Runner (steeple) chasing Olympic dream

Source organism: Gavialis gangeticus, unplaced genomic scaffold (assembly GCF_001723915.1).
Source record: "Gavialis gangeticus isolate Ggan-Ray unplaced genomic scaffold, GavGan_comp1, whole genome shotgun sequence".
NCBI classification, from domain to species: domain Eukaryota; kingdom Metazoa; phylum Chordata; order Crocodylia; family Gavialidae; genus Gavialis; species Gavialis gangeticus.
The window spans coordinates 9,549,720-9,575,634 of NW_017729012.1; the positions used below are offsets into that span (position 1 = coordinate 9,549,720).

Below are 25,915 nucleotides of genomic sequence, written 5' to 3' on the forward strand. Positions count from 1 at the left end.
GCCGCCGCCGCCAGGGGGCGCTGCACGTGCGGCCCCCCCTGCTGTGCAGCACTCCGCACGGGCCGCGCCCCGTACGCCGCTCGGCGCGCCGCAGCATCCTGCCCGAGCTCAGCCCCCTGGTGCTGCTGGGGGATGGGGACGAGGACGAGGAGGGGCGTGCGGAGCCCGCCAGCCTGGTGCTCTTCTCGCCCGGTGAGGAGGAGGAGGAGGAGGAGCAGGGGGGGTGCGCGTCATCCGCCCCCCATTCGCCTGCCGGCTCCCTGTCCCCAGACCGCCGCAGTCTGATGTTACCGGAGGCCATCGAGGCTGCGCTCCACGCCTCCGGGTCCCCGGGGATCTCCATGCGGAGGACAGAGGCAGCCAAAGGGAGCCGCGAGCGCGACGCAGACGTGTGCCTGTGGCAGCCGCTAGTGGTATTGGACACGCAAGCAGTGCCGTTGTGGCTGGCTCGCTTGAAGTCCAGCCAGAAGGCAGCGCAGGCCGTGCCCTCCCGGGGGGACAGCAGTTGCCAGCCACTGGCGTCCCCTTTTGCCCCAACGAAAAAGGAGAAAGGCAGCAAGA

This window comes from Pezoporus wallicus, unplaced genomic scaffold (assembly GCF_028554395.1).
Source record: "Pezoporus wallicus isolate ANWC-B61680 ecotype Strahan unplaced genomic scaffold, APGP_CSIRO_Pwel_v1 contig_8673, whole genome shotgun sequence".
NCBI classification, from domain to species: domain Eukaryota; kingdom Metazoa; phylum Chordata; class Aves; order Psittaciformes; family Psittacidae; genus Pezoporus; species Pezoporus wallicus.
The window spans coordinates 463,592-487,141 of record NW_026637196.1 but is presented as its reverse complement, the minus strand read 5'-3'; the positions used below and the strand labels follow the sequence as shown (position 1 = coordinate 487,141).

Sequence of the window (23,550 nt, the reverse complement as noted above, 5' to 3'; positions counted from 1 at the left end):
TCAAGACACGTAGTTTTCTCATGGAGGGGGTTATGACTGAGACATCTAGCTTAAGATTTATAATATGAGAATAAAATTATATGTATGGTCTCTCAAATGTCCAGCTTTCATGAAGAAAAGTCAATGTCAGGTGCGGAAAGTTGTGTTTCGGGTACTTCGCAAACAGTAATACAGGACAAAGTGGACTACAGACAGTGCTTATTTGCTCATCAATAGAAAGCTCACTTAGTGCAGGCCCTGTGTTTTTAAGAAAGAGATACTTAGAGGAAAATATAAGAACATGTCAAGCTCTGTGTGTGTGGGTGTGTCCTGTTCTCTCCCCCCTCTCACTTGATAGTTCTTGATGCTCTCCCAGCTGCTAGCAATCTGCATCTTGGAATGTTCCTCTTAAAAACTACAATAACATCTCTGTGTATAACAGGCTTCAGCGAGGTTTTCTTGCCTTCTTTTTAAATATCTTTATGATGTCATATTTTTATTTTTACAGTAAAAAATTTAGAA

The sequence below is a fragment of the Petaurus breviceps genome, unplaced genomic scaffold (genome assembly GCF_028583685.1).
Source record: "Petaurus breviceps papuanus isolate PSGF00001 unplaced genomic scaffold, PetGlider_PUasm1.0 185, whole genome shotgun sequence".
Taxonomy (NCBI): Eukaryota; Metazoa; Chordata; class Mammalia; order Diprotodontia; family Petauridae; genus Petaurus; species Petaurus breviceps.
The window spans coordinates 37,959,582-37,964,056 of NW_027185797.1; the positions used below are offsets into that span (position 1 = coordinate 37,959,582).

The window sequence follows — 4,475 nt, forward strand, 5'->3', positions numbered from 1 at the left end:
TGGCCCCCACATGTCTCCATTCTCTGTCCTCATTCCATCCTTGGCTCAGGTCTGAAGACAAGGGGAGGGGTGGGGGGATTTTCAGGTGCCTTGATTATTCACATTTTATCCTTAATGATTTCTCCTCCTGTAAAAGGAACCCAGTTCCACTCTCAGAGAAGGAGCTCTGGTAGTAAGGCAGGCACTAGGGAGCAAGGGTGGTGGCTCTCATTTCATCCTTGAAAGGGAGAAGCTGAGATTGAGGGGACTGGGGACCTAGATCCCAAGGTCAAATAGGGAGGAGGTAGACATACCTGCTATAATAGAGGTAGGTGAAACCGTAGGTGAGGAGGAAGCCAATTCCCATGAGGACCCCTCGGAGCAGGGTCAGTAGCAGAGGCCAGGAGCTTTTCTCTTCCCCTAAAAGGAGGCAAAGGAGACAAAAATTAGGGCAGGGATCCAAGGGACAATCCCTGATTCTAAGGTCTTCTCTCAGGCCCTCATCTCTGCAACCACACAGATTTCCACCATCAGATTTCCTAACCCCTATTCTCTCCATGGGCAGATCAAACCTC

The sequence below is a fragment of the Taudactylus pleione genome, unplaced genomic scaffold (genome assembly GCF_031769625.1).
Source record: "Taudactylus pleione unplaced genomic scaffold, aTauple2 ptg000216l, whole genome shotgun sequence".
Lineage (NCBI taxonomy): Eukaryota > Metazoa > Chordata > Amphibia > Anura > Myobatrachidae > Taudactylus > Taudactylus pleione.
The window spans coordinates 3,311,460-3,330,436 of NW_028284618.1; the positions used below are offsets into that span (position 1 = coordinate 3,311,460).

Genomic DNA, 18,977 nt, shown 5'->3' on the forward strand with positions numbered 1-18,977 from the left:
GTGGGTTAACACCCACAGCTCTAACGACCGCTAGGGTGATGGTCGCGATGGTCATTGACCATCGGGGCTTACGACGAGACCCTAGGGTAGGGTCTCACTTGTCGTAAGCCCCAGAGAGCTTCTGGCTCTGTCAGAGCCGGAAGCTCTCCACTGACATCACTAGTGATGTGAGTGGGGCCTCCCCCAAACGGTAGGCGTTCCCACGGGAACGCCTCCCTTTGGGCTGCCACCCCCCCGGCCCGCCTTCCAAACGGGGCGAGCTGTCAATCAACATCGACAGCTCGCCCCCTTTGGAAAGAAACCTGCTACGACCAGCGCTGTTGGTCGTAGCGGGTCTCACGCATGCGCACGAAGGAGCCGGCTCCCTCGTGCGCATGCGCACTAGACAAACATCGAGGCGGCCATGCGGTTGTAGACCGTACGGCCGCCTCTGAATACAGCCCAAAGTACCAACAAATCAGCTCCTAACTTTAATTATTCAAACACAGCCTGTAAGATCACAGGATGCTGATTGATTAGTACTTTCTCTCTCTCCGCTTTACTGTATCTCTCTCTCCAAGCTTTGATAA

These days, the steeplechase and 1,500-meter runner lives in Carbondale, often working out only in the company of what she calls her “Carbondale supermutts,” Basha and Mazzie. And she couldn’t be happier.There’s nothing like the local scenery to take the edge off grueling track workouts at Roaring Fork High School.”I have the best view from the track of any track in the world,” she said. “I mean, (Mount) Sopris is right there.”Maybe it’s appropriate that the 27-year-old professional runner’s career has taken her back to a high school track. Some of her fondest memories as a runner come from her high school days in Evergreen. These days, she’s finding joy in running again, thanks in part to the change of scenery that came from becoming a full-time Carbondale resident, and thanks also to her discovery of steeplechase.The sport is a bit of an oddity of track and field – a mix of middle-distance running and hurdling, including a jump across a water pit.”I’ve always been kind of a rough-and-tumble tomboy girl and thought steeplechase would be kind of fun. … It’s crazy; it’s different,” Messner said.It also just may be her ticket to the 2008 Summer Games in Beijing. Messner is shooting to qualify for those Olympics, and has some reason to think she can make the U.S. team. Though she just took up steeplechase this year, she finished third at the U.S. Olympic Trials. That would have been good enough to qualify for this year’s Summer Olympics in Athens, had there been a women’s steeplechase there.But by the time of the trials, Messner already knew that the event wouldn’t be part of the Games. Though there traditionally has been a men’s steeplechase in the Olympics, the event’s debut for women was put off until 2008 – a decision that didn’t sit well with Messner.”It’s 2004. It’s ridiculous it’s not in, and I haven’t heard a good excuse why it wasn’t put in” at Athens, Messner said.She chose to compete in the steeplechase at the Olympic trials even though it was only an exhibition event, just to show her support for the event. Entering the steeplechase probably hurt her chances in the 1,500. The steeplechase finals were the night before the 1,500 preliminaries, and she was exhausted enough that she didn’t qualify for the 1,500 finals.But Messner isn’t complaining about her results this year, given the ups and downs of her running career.That career had its start by accident. Messner and her brothers were ski racers while growing up. She remembers being about 10 and discovering she could keep up with her brothers during dryland training.Messner got more into team sports such as volleyball, but one of her brothers encouraged her to run track. She joined her high school team as a freshman, and at that point the team was small and not very strong. By her senior year about 10 percent of the girls in the school were on the team and they won state, she said.”I have the best memories of my high school running. We had so much fun and my coaches were great and we had a blast,” she said.College was a bit of a different story. Messner attended the University of Colorado at Boulder on a running scholarship. She ran well, earning All-America honors four times and taking fourth in the mile in the NCAA indoor championships. But she also went through a succession of coaches and fought a lot of injuries.She says running for CU taught her to compete and train hard. But when she finished college she took a year off from running. She thought it might be time to let it go and move on to other things in life, such as possibly returning to helping her family with raising horses and breaking colts.Yet Messner wondered if she could go further with her running.That’s difficult after college, due to the limited funding available to professional athletes. But Messner was fortunate to get a sponsorship with Asics to help defray her expenses.Messner continued to fight injuries, and learned she needed a change in her training. High-mileage, high-intensity workouts took their toll on her body.Then, two years ago, she hooked up with her current coach, Bobby McGee. He also coaches distance running standout Colleen De Rueck and Olympic triathlete Barb Lindquist.”He just made all the difference in the world,” she said.McGee preaches the value of recovery days, Messner said. Before, she probably ran too fast on days when she should have been taking it easier.McGee had Messner wear a heart rate monitor to make sure she slowed down.”If I’m dying on a run I’ll walk for five minutes,” she said.That might be surprising admission for a professional runner, but Messner also notes that she doesn’t hold back much on her hard training days.Messner runs about 65 miles a week off-season but increases that to about 85 miles as the next racing year approaches. She also lifts weights and does core training and drills.She also finds time to work part-time jobs at Susan’s Flowers & Gifts in Basalt, and as a veterinary assistant at Alpine Animal Hospital in Carbondale. She has a degree in wildlife biology, and is interested in someday pursuing veterinary medicine as a career, or possibly physical therapy.Messner works with her coach mostly by e-mail and telephone, and she doesn’t miss Boulder.”It’s such a running town that everyone knows your business; it’s too overwhelming for me,” she said.”This is where my home is,” she said of Carbondale. “It’s pretty ideal, and I find it pretty similar to Boulder.”It can be a lonely place to train sometimes, and a place where people aren’t so accustomed to seeing runners, she said. But she gets support from her boyfriend, Matt Vickers, and her family, which now lives in Gunnison.Training on her own seems to be paying off.”I feel like I’m taking it up another notch this year,” she said.She ran personal bests of 16:01 in the 5K and 4:13 in the 1,500 meters. But the steeplechase has proven to be her best surprise of the year. She ran her first one ever in Greeley – in the snow.”That was it. I was hooked; it was so much fun,” she said.Messner’s speed in the 1,500 appeared to pay off in her newfound event. For a while, after running only her third steeplechase, she held the year’s fastest time in the world in the event.”My coach and I were kind of shocked at how quick that came,” she said.She’s now ranked 22nd in the world. If she can increase to 15th, she’ll get funding from USA Track & Field.Messner loves the camaraderie between steeplechasers, and describes her fellow competitors as laid-back, “just kind of goofy … just a different group of girls.”She enjoys being in the vanguard of the women’s steeplechase movement. She said she expects 2005 to be “kind of our coming out year” because it will be the first year the event is part of track and field’s world championships.Messner is used to competing on a world stage. She joined an American team competing in a relay event in Japan last month, and raced in Europe this year. She may go abroad in search of steeplechase races next year, due to their scarcity in the United States.For this winter, she’s doing base training in Carbondale – mostly outdoors, for she hates treadmills and uses them only as a last resort.Her four-legged training partners help get her outside, even when it’s cold and dark.”I even had to get them strobe lights so I could run with them at night,” Messner said.Contact Dennis Webb: 945-8515, ext. firstname.lastname@example.org